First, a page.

Your Book is Not Unique: Market Research and Why It Matters


There’s a strange sort of tension that exists when writing a book. On the one hand, it needs to be a book that hasn’t been written before; it needs a new angle, an unexpected switch, or a rarely-addressed but important theme. At the same time, though, publishers don’t publish and people don’t buy completely unique books. There’s probably some complex psychological reason why, but it boils down to the fact that we’re more likely to spend money on something when we have a preconceived notion as to how it will benefit us.

From the publisher’s perspective, when an author tells us their book is “unlike anything available,” we immediately know you haven’t done any market research. Having three or four titles to compare to your proposal helps us understand a few things:

Your understanding of your target audience and ideal reader
How similar books have sold, and therefore how your potential sales might line up
The audience’s interest in the topic or approach
What other writers are already respected in this space

So how do you pick helpful comp titles? You may not find two similar-sized Granny Smiths to compare to each other, but you should be able to find material for an apples-to-apples comparison.

Start with the theme or topic for non-fiction; genre and demographic for fiction. Look for partial overlap.
Explore books by the voices your target audience listens to, even on different topics.
Use key words from your book and see what they pull up on Amazon or Google.
And when you find a comp title that looks useful, scroll down to the “you might also be interested in” section.

Once you have a few titles selected, read as much of their description, content, and reviews as you can. Then prepare a few sentences to compare and contrast each title with your book.

Let’s take an example: the nonexistent book I worked up for another article over at the Catholic Writers Guild blog. J. Alfred Prufrock is pitching a 65,000 word manuscript to Michaelangelo Press. He wrote Coffee Spoons and Mermaids to discuss the increasing lack of meaningful relationships among men in their 30s. The book isn’t a memoir or autobiography, though Prufrock does discuss his own feckless life. He intends it for the target demographic of 30 to 40-year-old men, with a secondary audience of mothers who are tired of cooking meals for their adult sons.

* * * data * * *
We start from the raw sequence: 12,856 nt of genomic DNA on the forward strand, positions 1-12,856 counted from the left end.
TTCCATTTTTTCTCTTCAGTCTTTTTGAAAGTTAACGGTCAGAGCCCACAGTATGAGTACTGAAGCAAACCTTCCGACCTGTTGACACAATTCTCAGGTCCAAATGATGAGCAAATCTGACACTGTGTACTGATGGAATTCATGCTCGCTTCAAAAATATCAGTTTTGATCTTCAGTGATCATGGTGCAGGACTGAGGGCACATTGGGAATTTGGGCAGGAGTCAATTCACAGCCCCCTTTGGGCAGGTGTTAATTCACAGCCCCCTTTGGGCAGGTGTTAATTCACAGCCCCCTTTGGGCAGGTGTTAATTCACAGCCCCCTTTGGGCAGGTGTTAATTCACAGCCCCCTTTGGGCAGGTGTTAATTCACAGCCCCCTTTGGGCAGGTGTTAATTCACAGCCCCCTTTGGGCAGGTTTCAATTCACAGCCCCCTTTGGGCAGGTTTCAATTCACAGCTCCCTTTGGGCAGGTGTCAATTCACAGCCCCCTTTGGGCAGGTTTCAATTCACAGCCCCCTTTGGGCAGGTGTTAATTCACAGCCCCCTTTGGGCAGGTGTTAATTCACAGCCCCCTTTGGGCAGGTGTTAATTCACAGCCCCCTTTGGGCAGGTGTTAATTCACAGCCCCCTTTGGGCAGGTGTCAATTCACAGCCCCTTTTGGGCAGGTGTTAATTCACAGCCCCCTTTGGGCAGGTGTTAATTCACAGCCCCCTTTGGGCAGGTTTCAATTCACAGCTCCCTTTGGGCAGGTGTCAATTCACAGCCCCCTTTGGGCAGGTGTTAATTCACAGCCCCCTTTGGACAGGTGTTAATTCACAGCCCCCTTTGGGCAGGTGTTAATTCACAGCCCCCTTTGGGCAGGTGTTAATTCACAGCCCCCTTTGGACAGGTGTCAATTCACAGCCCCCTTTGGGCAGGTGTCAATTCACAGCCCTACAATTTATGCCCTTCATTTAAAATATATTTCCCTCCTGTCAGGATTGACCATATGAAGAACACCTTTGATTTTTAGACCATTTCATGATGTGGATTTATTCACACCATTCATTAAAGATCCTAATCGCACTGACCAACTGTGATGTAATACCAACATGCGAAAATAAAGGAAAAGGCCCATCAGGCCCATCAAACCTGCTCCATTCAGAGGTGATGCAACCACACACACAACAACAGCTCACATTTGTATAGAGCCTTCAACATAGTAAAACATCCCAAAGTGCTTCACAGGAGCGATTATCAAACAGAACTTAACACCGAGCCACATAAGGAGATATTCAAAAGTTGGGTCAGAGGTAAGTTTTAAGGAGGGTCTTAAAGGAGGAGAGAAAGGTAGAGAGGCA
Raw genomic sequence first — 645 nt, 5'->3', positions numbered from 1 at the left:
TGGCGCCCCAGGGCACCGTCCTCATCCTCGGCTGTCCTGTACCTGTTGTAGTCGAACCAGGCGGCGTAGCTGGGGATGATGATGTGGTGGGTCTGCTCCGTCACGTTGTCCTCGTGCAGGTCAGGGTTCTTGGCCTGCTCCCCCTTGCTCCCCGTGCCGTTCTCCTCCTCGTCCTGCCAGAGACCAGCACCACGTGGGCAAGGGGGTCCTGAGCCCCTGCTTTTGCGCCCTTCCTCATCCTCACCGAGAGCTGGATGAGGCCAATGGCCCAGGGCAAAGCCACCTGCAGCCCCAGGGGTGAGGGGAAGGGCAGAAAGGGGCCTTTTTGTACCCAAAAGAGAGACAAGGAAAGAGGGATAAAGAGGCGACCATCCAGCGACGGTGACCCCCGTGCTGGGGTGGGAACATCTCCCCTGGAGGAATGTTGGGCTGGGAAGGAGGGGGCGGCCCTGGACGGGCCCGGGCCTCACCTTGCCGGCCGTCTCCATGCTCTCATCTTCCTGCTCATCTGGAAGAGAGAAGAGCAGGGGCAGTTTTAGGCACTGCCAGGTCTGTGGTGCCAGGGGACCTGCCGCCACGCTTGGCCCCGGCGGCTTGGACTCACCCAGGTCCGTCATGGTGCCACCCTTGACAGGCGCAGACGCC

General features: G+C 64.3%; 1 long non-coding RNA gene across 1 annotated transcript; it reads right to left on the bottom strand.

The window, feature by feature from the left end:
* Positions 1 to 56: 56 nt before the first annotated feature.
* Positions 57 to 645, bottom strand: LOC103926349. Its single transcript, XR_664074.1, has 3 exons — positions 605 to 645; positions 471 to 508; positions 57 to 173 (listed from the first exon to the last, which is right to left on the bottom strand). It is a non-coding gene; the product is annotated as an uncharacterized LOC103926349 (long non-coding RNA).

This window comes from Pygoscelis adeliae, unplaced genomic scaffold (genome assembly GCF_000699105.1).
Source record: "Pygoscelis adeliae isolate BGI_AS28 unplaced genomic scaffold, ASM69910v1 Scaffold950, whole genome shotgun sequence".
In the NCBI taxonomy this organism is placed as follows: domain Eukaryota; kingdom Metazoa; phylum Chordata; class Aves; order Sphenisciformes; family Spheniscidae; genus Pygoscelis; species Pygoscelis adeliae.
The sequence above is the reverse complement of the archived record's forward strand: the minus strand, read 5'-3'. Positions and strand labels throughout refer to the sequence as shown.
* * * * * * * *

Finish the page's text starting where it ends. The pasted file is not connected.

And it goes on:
Good old J. Alfred is going to start by doing a keyword search for “relationship books for men”, “relationship advice for men”, “books on dating”, and “adult children at home”. He’ll discover that two men with large Twitter followings have been speaking on this topic: Cyrano de Bergerac and Miles Standish, both of whom have written self-help books. J. Alfred also discovers a book that gets referenced a lot in online conversations about his theme: Basement Romance: How to Find the Woman of Your Dreams Without Getting Off the Couch.

J. Alfred then reviews the table of contents, marketing text, introduction, and a few pages of each book. He writes up the following descriptions in the “Marketing Comparisons” section of the proposal document for Michaelangelo Press:

Basement Romance: How to Find the Woman of Your Dreams Without Getting Off the Couch, by Alfred Yankovic — This book is the primary resource for my target demographic on this topic. However, it has not been updated for about fifteen years, and does not include more recent expert advice. In addition, it relies on tips like “buying a telescope” which is not well-received by modern women.

Courtship Catastrophes, by Miles Standish and John Alden — Standish and Alden focus on the concept of “wingmen” and the role of friendship in romance. I will cover this topic in a single chapter, but Coffee Spoons and Mermaids deals more with the broad scope of cultural issues.

Cyrano: A Life in Letters, by Cyrano de Bergerac — De Bergerac’s title is a comic autobiography which includes sidebars of relationship advice. While the audience and purpose is similar to Coffee Spoons and Mermaids, my tone conveys an authoritative gravitas.

On the flip side, the publisher will look at these comparisons and decide if Prufrock has enough of a platform to reach the same audience as these big-name authors, explore whether there’s really room for another book on this topic, and perhaps encourage Prufrock to lighten up a bit since no one wants to read similes along the lines of “When the evening is spread out against the sky / Like a patient etherized upon a table.”